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Please Pass the Sugar
. . . with a grain of salt

One of the world's greatest wonder drugs is not a drug at all. It's a placebo—a sugar pill or perhaps an injection of saline solution. There's no pharmacological component whatever in a placebo, but darned if it doesn't kill the pain, revive the spirit, cure what ails us.
Placebos even take the form of surgery. Arthroscopic knee surgery is a remedy for arthritis, but researchers have matched its effectiveness with a sham operation. They sedated patients, nicked their knees, woke them up, and told them the operation was a success. Two years of follow-up showed that pain relief and improved function were the same for placebo patients as for those who had real operations.
How do we explain the placebo effect? Some might say, "It's all in your mind." But the mind-body distinction isn't sharp. It's better to say that the mind can affect how the body copes with a problem.
In a recent study 50 percent of Parkinson's patients showed improved motor function after receiving a placebo—a saline injection. This improvement was not something the patients imagined. Parkinson's symptoms are typically caused by the failure of brain cells to produce dopamine, a neurotransmitter. Brain scans confirmed that just the anticipation of relief triggered dopamine production. Thinking they'd get better caused patients to have a real chemical response with a real effect.
Tor Wager, a psychologist at Columbia University, led a recent study in which test subjects were told that one skin cream would reduce pain while another wouldn't. Wager put the creams on two spots on the subjects' arms and then applied enough heat to produce a burning sensation. Brain scans and verbal reports indicated that subjects perceived less pain with the cream that "really worked," even though the creams were identical.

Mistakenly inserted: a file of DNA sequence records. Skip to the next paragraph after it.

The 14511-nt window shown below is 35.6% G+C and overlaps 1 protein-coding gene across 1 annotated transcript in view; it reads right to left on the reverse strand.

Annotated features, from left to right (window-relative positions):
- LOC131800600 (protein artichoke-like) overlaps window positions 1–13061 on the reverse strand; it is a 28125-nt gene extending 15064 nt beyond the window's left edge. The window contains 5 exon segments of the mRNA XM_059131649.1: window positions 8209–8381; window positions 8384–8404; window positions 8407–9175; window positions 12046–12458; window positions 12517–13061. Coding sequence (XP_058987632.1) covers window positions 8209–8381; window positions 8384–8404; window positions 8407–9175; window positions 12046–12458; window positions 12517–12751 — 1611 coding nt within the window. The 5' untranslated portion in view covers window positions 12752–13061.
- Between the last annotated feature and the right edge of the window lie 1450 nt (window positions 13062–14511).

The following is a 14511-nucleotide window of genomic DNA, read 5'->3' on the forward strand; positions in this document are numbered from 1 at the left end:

The opposite of the placebo effect also happens. This is called the "nocebo" effect. More than one out of five patients given a placebo reports unexpected adverse side effects. These patients have headaches, they can't sleep, they feel nauseated.
In one drug trial, some of the patients receiving a placebo were told they might experience gastrointestinal irritation. The subjects who heard the warning experienced more distress and were six times more likely to drop out of the trial altogether.
Placebos don't work for heart attacks or tumors. There are limits to the power of suggestion. But much of medicine revolves around relatively subjective forms of distress: chronic pain, upset stomach, and so on. That's where a sugar pill works its magic. "Our beliefs," says Wager, "have powerful influences on our experiences."
So the next time you feel under the weather, try the simplest cure first: Imagine yourself healed.
—Joel Achenbach
    Washington Post staff writer

Web Links

Consumer Healthcare Products Association (CHPA)
The CHPA, a manufacturers' association, partnered with the U.S. Food and Drug Administration to provide consumer information on the more detailed over-the-counter medicine labels required on products as of May 2002.

U.S. Food and Drug Administration: Center for Drug Evaluation and Research
Find dozens of links relating to the products regulated by CDER, including the
Inactive Ingredients Database.

U.S. National Institutes of Health, National Institute of Neurological Disorders and Stroke's_disease_backgrounder.htm
Start with this Parkinson's Disease Backgrounder to learn about the symptoms, causes, and treatments of the disease. In the United States, at least 500,000 people are believed to suffer from the disease and about 50,000 new cases are reported annually.

More Articles by Joel Achenbach
Read some of writer Joel Achenbach's columns for the Washington Post.

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Barsky, Arthur, and others. "Nonspecific Medication Side Effects and the Nocebo Phenomenon." Journal of the American Medical Association (February 6, 2002), 622-27.
De La Fuente-Fernandez, Raul, and A. Jon Stoessl. "The Placebo Effect in Parkinson's Disease." Trends in Neurosciences (June 2002), 302-306.
Moseley, J. Bruce, and others. "A controlled trial of arthroscopic surgery for osteoarthritis of the knee." New England Journal of Medicine (July 11, 2002), 81-8.
Shapiro, Arthur K., and Elaine Shapiro. The Powerful Placebo: From Ancient Priest to Modern Physician. Johns Hopkins University Press, 1997.
Talbot, Margaret. "The Placebo." New York Times Magazine (January 9, 2000), 34-9 passim.
Wager, T. D., and others. "Placebo-Induced Changes in fMRI in the Anticipation and Experience of Pain." Science (February 20, 2004), 1162-67.


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